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Some Thoughts on the Passing of St. Milo

Every town in this country seems to have at least one steward, one ambassador who is wired to create good. They typically aren’t elected or appointed or hired or even named. They just show up and give what they can.
For Olean, NY, that was Milo Belvees and, for years, his mission was the local Little League. It was through baseball that generations of area kids came to know him, the coach of the Cards, who somehow knew us all by name, knew our parents, knew our bat speeds. Years later, long after we’d hung up the polyester unis for good, he’d still greet you by name. “Louie, how are the parents?”
That was a small piece of Milo, who manned his corner of the globe, ensuring at the very least that his town would offer its kids the chance to learn the game. And once they had grown into halfway decent human beings, they’d find him at his quiet bar on the main drag – the Village Green – for a couple of beers and to talk of history, family and what would surely be another disappointing season for the Miami Dolphins.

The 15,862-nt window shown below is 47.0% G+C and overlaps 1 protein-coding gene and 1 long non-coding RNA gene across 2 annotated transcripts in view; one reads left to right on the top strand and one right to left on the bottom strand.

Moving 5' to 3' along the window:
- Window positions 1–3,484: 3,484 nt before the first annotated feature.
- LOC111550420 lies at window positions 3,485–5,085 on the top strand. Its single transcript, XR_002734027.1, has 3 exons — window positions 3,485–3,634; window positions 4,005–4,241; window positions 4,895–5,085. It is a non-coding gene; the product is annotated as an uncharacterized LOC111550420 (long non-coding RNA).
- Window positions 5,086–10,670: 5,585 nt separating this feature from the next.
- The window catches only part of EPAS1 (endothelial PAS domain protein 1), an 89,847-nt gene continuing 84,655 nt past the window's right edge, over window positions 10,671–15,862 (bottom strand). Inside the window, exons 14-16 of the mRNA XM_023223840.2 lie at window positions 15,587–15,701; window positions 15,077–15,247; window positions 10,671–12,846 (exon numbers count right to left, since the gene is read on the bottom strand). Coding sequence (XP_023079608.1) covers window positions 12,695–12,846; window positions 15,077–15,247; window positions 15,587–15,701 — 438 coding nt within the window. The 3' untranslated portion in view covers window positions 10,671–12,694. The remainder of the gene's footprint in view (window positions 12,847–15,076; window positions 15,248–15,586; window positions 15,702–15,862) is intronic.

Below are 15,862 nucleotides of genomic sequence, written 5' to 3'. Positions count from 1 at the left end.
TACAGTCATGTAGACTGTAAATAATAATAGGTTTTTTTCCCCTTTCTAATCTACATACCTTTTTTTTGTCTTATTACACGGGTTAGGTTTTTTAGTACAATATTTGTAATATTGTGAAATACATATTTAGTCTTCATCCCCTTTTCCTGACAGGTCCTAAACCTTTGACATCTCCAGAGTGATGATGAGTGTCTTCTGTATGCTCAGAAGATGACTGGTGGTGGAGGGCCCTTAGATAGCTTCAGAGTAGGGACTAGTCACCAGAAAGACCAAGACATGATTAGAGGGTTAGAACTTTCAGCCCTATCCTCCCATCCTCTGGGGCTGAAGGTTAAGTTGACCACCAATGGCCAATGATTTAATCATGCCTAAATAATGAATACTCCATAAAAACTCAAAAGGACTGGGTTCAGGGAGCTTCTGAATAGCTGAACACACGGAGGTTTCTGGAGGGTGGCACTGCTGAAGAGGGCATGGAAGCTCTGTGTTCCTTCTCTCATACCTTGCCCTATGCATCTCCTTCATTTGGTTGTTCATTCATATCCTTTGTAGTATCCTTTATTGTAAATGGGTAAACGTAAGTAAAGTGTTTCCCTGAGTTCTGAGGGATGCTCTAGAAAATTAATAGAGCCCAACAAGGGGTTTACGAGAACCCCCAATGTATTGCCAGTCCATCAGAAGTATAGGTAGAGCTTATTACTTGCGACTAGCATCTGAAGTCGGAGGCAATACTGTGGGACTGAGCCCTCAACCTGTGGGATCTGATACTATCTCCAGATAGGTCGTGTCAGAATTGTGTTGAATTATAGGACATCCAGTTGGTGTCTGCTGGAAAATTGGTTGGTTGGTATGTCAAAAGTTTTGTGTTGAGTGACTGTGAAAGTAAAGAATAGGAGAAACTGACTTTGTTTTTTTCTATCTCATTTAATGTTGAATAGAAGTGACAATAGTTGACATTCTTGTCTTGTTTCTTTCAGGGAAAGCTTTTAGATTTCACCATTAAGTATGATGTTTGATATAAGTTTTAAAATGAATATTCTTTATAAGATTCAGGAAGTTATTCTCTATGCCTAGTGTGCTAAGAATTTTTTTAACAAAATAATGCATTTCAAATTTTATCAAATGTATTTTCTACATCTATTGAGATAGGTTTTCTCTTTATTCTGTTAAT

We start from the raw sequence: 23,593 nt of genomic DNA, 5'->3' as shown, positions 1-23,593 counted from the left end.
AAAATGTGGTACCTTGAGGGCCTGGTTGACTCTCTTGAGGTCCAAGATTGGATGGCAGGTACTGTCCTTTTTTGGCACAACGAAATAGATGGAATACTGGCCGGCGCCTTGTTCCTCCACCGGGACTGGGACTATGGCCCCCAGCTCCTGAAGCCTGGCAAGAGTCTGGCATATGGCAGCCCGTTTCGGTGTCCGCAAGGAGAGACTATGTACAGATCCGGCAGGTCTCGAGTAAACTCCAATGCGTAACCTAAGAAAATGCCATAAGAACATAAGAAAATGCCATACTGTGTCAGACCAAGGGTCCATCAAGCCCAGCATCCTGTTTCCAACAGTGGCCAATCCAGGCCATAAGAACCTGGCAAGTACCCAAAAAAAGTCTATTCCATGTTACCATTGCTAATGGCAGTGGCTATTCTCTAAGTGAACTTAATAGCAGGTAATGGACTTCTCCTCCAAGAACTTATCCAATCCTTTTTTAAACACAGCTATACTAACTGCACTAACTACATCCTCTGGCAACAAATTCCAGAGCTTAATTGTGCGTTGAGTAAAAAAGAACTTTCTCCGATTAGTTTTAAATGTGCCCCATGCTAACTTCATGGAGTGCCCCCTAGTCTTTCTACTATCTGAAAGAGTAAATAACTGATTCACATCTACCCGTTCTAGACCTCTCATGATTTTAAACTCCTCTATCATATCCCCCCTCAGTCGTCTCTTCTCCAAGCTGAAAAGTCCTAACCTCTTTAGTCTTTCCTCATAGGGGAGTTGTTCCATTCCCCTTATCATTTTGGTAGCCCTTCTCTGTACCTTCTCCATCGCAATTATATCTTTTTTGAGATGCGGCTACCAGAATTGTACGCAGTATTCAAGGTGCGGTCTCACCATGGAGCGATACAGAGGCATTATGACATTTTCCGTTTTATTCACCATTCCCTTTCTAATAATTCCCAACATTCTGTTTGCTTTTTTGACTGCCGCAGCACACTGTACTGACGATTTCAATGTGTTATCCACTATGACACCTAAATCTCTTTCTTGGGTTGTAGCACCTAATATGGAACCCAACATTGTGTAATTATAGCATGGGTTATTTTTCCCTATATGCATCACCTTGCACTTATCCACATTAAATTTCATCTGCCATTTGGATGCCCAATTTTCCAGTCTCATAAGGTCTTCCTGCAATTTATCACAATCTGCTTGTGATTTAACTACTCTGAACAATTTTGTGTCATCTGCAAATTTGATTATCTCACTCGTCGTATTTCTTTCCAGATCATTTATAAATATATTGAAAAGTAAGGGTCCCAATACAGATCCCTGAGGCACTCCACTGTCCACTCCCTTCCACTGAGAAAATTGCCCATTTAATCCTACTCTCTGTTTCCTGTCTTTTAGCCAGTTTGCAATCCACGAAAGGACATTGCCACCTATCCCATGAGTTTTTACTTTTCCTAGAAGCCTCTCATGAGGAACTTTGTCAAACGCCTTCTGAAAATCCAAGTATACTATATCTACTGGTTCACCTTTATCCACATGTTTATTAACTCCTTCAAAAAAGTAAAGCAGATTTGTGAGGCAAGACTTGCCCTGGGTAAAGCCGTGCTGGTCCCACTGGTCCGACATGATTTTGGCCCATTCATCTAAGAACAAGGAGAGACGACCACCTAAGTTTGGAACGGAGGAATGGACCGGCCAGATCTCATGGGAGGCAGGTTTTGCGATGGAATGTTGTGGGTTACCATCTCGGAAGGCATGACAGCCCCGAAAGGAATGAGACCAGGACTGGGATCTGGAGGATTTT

In the ensuing days following his sudden passing last week, his life and impact have come into full view. How obvious and defined they shine now, when the time to express our sincere appreciation has passed us. That regret compounds the loss.
Holiday seasons back home were never fully complete without a night at Milo’s Village Green, because it was quiet and comfortable, a place to reconnect and think and talk beneath the glow of a Sabres game. And because Milo was there, and there was and is a subtle comfort in knowing that some people and places stand firm, that history is worth recognizing and cherishing, and that not everything has to change so god damn quickly.  
I will miss Milo, his company, but I will continue to celebrate his contributions to my life and to those of many, many others. Thanks for the game, Milo.